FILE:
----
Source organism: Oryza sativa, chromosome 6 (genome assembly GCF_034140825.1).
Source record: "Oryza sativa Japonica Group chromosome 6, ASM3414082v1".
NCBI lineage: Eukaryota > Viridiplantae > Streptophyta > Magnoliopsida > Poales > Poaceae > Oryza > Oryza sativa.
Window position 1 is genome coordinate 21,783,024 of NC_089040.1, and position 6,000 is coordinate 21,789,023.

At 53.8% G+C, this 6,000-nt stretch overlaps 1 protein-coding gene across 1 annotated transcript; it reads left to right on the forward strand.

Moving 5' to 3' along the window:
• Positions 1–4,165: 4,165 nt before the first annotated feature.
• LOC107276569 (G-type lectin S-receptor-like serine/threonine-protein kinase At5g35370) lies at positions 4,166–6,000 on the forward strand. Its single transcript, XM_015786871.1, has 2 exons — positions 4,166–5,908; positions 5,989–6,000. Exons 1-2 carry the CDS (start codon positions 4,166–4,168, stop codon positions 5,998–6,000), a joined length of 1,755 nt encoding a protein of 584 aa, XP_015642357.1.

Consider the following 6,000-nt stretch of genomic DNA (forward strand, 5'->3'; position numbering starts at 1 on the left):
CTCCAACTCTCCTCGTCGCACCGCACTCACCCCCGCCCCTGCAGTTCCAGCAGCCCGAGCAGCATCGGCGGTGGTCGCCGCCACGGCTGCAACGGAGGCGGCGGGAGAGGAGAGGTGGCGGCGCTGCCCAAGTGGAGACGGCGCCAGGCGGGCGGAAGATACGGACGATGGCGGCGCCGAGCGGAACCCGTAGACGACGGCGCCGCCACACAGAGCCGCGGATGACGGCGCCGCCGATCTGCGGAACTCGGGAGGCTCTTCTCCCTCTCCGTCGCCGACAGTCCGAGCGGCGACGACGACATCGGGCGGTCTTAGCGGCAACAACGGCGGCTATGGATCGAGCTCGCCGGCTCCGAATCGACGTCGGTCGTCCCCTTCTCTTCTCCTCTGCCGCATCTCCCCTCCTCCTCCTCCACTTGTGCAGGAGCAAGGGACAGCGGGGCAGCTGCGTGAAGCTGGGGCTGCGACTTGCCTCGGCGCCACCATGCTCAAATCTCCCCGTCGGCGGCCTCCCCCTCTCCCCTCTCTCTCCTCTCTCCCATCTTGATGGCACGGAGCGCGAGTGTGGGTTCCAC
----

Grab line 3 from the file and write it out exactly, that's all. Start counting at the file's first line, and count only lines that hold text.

NCBI lineage: Eukaryota > Viridiplantae > Streptophyta > Magnoliopsida > Poales > Poaceae > Oryza > Oryza sativa.